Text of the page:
The Pythons Temple is a sacred voodoo shrine that is located in the city of Ouidah, within the southern part of the Republic of Benin. The main structure represents a concrete building that features clay roof within which are dozens of snakes from the python species known as Royal Python.
In addition to the main building, there is a courtyard which is surrounded by a pink painted fence that holds a sacred iroko tree which is believed to be 600 years old, and keeps the spirits of the ancestors.
Since the snakes are greatly worshiped, they are sometimes fed, and in addition to that the locals let them roam around the city in order to feed on chickens and mice, which in turn end up in the locals’ homes, and after being treated like regular guests, the locals return them to their temple home.
The royal python is not considered to be dangerous to people, and most of the time visitors are encouraged to hold them, and for an extra fee to take photos with them. There is no strong evidence how the place was built, nonetheless, the local community has a legend which is connected to it.
During the existence of the Dahomey Kingdom, Ouidah was not part of the small kingdom, and the ruler from that time, King Kpassè, wanted to incorporate the small part of Ouidah within Dahomey.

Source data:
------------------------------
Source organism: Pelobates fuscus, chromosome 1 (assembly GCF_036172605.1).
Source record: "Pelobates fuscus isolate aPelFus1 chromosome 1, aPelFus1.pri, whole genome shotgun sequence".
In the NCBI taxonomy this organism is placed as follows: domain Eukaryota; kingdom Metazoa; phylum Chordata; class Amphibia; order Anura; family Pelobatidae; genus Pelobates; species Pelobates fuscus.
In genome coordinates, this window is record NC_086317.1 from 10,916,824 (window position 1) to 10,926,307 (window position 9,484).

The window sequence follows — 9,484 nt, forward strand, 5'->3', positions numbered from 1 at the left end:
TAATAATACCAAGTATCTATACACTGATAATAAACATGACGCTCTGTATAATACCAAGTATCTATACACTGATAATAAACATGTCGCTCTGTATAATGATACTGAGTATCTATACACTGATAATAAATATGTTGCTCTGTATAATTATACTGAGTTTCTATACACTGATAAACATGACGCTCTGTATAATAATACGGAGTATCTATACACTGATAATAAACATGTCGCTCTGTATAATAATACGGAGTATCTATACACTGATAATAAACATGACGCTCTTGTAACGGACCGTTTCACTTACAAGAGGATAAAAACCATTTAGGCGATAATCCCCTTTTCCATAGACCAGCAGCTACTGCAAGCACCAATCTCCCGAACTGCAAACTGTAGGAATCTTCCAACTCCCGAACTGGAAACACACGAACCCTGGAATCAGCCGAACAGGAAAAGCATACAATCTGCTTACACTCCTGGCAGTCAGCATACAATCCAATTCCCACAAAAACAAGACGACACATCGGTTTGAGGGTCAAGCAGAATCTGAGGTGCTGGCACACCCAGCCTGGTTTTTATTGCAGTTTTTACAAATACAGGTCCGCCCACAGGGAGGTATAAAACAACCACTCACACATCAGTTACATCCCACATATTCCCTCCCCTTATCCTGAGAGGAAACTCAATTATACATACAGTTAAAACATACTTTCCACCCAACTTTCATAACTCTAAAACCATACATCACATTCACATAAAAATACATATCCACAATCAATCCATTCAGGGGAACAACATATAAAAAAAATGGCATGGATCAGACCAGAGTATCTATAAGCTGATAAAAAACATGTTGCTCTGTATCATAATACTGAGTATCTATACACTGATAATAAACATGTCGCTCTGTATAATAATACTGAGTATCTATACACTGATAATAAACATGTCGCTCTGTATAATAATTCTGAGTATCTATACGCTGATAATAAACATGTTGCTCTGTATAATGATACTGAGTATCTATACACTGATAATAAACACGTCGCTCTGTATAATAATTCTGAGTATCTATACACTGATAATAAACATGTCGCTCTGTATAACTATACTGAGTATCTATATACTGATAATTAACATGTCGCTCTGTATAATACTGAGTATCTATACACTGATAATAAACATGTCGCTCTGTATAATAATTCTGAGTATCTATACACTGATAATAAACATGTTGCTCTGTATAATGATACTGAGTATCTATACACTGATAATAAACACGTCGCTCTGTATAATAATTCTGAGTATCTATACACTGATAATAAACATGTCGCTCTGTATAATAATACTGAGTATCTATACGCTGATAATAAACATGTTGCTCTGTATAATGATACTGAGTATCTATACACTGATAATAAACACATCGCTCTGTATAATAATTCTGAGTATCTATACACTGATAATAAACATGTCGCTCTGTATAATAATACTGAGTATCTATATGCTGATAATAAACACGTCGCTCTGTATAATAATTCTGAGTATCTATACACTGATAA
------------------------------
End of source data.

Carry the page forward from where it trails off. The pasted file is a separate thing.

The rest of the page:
The war took place in 1717, where unfortunately the ruler of Ouidah, King Kpassè was defeated, however, he somehow managed to runaway to the big forest where suddenly plenty of pythons started appearing, therefore protecting the king from his capture.
In honor of this great service, King Kpassè decided to build shrines there, which in turn created the recognition of the python as a sacred creature that spread over the entire area of Ouidah, and the entire country of Benin too. Nowadays, the Pythons Temple has a great historical and modern symbolism since the snakes represent a major totem for the followers of the voodoo religion, which is too practiced in Ghana, Togo and some parts of Nigeria.
Still, the sanctuary is connected to the sacred forest, and it is inevitable to miss that part of the site, because it holds many symbolic statues and shrines that should be seen whenever there. Unfortunately, when there are voodoo initiation rites, visitors are not allowed to go inside, but with the help of the guides that are around the temple, will help the visitors with all the necessary information.
All in all, a unique place which is something that should not be overlooked while in the small nation of Benin, where every visitor will learn about the intriguing and mysterious religion that is practiced around the West and Central African countries.